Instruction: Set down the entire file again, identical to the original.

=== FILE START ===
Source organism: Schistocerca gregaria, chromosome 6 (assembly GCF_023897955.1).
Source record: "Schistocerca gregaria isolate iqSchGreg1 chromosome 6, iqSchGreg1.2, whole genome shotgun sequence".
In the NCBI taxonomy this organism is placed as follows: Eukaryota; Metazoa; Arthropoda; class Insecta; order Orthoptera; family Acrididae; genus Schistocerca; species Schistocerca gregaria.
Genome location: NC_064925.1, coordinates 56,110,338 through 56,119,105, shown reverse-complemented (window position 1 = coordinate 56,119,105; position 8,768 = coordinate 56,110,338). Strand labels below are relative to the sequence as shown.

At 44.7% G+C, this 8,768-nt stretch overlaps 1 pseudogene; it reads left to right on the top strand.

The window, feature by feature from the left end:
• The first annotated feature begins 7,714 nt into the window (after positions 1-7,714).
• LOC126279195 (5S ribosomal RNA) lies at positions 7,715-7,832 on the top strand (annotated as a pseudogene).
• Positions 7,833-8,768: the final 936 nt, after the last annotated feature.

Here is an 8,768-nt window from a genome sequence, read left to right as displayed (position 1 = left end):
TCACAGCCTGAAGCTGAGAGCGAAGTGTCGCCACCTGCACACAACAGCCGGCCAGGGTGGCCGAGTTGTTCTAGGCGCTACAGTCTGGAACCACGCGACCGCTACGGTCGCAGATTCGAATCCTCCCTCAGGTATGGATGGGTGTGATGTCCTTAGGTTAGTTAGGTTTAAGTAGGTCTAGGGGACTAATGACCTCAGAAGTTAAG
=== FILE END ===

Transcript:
Source organism: Schistocerca gregaria, chromosome 6 (assembly GCF_023897955.1).
Source record: "Schistocerca gregaria isolate iqSchGreg1 chromosome 6, iqSchGreg1.2, whole genome shotgun sequence".
In the NCBI taxonomy this organism is placed as follows: Eukaryota; Metazoa; Arthropoda; class Insecta; order Orthoptera; family Acrididae; genus Schistocerca; species Schistocerca gregaria.
Genome location: NC_064925.1, coordinates 56,110,338 through 56,119,105, shown reverse-complemented (window position 1 = coordinate 56,119,105; position 8,768 = coordinate 56,110,338). Strand labels below are relative to the sequence as shown.

At 44.7% G+C, this 8,768-nt stretch overlaps 1 pseudogene; it reads left to right on the top strand.

The window, feature by feature from the left end:
• The first annotated feature begins 7,714 nt into the window (after positions 1-7,714).
• LOC126279195 (5S ribosomal RNA) lies at positions 7,715-7,832 on the top strand (annotated as a pseudogene).
• Positions 7,833-8,768: the final 936 nt, after the last annotated feature.

Here is an 8,768-nt window from a genome sequence, read left to right as displayed (position 1 = left end):
TCACAGCCTGAAGCTGAGAGCGAAGTGTCGCCACCTGCACACAACAGCCGGCCAGGGTGGCCGAGTTGTTCTAGGCGCTACAGTCTGGAACCACGCGACCGCTACGGTCGCAGATTCGAATCCTCCCTCAGGTATGGATGGGTGTGATGTCCTTAGGTTAGTTAGGTTTAAGTAGGTCTAGGGGACTAATGACCTCAGAAGTTAAG